ABBY PHILLIP, CNN WHITE HOUSE CORRESPONDENT: Well, there were two significant developments yesterday coming out of the courthouse, and one

was Michael Cohen's guilty plea and three-year prison sentence. But the other was also a non-prosecution agreement from AMI, the parent company of

the "National Enquirer", who was working with Michael Cohen, as part of a scheme, to arrange payments to two women who accused, or alleged that they

had affairs with President Trump.

[10:15:00] Now, all of this seems to suggest that President Trump is at the center of this legal problem for Michael Cohen and for AMI. Michael Cohen

said that he did these things because President Trump asked him to and worked with him in order to do them. And despite President Trump has been

tweeting all mornings -- and you just read part of it -- it's very clear from the agreement that Michael Cohen made, in order to plead guilty. And

from what prosecutors are saying, that President Trump is directly implicated in what they say are campaign finance crimes.

Now it's worth pointing out that President Trump in his tweet this morning says I never directed Michael Cohen to break the law. He's not here

denying that he asked Michael Cohen or directed him to make these illegal payments to these women. Whether or not he knew that the law was being

broken or directed him to do something that he knew to be illegal is another matter. And one that I think isn't completely settled yet.

The bottom line here for President Trump is despite all of these tweet, which seem to say a combination of things. One being that he didn't ask

Michael Cohen to break the law, or that even if Michael Cohen did what he did, at his direction, it wouldn't be against the law anyway. These tweets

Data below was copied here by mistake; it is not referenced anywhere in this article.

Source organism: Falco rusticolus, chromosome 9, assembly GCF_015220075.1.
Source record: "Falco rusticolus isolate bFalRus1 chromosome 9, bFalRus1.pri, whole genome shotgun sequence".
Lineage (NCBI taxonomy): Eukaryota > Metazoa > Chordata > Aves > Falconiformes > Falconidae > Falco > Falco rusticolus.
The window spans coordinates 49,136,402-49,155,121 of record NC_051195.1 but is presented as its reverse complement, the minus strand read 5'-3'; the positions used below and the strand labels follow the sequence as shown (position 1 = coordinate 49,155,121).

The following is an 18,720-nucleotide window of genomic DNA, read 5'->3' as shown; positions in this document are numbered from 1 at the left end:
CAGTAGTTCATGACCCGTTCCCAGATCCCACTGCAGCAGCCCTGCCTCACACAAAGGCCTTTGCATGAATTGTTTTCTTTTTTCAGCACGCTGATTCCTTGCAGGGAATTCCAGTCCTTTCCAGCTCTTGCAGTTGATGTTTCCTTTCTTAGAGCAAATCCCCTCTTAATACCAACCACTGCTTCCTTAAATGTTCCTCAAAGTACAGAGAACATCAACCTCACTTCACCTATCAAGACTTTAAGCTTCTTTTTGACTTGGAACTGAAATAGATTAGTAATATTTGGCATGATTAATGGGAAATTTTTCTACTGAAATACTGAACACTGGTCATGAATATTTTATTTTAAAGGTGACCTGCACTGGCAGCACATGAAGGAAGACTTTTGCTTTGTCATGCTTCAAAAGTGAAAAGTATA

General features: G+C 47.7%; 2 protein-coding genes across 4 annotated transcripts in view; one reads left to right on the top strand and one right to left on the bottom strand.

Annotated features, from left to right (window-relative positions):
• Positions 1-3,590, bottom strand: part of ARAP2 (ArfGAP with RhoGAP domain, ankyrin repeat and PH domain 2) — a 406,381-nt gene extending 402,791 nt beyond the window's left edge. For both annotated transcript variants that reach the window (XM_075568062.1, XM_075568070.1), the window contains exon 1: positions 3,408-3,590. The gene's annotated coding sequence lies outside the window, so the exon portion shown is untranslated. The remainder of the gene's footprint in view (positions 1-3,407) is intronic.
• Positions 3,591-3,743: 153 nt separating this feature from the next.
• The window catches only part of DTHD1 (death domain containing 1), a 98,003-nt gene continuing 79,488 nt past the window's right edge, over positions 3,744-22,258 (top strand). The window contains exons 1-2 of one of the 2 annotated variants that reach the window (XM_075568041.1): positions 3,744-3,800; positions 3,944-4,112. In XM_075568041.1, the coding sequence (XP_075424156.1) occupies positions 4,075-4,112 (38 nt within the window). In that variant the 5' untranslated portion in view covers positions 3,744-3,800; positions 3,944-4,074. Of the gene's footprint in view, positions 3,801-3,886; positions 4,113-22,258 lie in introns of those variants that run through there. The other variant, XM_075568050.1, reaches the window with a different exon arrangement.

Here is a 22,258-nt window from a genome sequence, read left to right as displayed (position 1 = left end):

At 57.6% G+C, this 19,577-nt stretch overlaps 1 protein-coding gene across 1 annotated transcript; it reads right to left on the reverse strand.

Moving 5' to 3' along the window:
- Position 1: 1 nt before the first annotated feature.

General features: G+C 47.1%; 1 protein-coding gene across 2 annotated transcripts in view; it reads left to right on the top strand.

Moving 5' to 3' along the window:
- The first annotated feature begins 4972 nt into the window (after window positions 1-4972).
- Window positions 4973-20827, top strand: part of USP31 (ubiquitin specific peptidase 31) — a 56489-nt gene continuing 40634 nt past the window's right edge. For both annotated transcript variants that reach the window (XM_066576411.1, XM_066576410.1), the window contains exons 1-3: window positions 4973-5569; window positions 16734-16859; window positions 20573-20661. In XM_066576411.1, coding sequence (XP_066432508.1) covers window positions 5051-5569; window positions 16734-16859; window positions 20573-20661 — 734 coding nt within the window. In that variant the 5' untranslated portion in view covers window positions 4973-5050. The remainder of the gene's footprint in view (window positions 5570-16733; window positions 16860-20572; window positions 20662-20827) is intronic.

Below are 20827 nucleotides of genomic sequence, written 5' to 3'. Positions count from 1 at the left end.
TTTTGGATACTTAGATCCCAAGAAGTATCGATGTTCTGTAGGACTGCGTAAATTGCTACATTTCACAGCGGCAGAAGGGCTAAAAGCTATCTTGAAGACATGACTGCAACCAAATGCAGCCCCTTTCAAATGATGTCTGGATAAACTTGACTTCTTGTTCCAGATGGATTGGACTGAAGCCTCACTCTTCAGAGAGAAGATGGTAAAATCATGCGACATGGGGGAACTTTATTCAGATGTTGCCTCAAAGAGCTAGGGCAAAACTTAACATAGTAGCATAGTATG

do not square with what is happening and unfolding in the courtrooms here in the United States. And it's clear that President Trump's legal jeopardy

is not completely finished with. There is still the prospect here that prosecutors could have more information, corroboration, of what Michael

Cohen has been saying all along which is that President Trump, individual one, is the person at the center of all of this illegal activity during the

2016 campaign.

ANDERSON: Thank you, Abby.

Still to come, Brussels, after a bruising night, Theresa May meeting with EU leaders, after surviving a confidence vote by her own party. But will

Europe now throw her a lifeline? That's next.

(COMMERCIAL BREAK)

(BEGIN VIDEO CLIP)

GRAHAM BRADY, CHAIRMAN, CONSERVATIVE PARTY 1922 COMMITTEE: The result of the ballot held this evening is that the Parliamentary party does have

confidence.

(END VIDEO CLIP)

[10:20:00] ANDERSON: Well, that was the moment British Prime Minister Theresa May survived a no confidence vote against her. But while she

remains the leader of the Conservative Party in the U.K., the reasons that brought on that vote have not gone away. Mrs. May is in Brussels today.

She's there effectively pleading with EU leaders. The Prime Minister needs her European counterparts to make this Brexit deal she struck with them

more palatable to skeptical lawmakers back home in London.

Let's bring in our international diplomatic editor to discuss that. Nic Robertson is down at the Houses of Parliament in London. Before going into

this summit today in Brussels, the Dutch Prime Minister again repeating the EU line. There is no possibility of reworking this Theresa May deal. Here

is what Mark Rutte had to say -- Nic.

(BEGIN VIDEO CLIP)

MARK RUTTE, DUTCH PRIME MINISTER: I think first of all, it will be impossible to break open the negotiated withdrawal agreement. I think that

is a given. So, what we need to do --

UNIDENTIFIED MALE: Why?

RUTTE: Because of the red lines she, and you guys in the U.K., yourself drew. Which is no Irish border. No border in the Irish Sea. No

membership of the customs union. No free movement of people. Given all of the red line, this is the only deal possible on the table.

(END VIDEO CLIP)

ANDERSON: Right. Nic, what can the EU give Theresa May today? She's had an awfully long week. She will want to sort of wind it down with some

positive news. And let's not get stuck in the weeds here. But let's not forget these guys are also negotiating their side of this. And Europe of

course, wants to look like a very strong project, doesn't it, in the face of this exit by the U.K.? I mean some say they themselves face an

existential threat.

NIC ROBERTSON, CNN INTERNATIONAL DIPLOMATIC EDITOR: Sure, but frankly speaking, there is nothing that the EU can give Theresa May that is going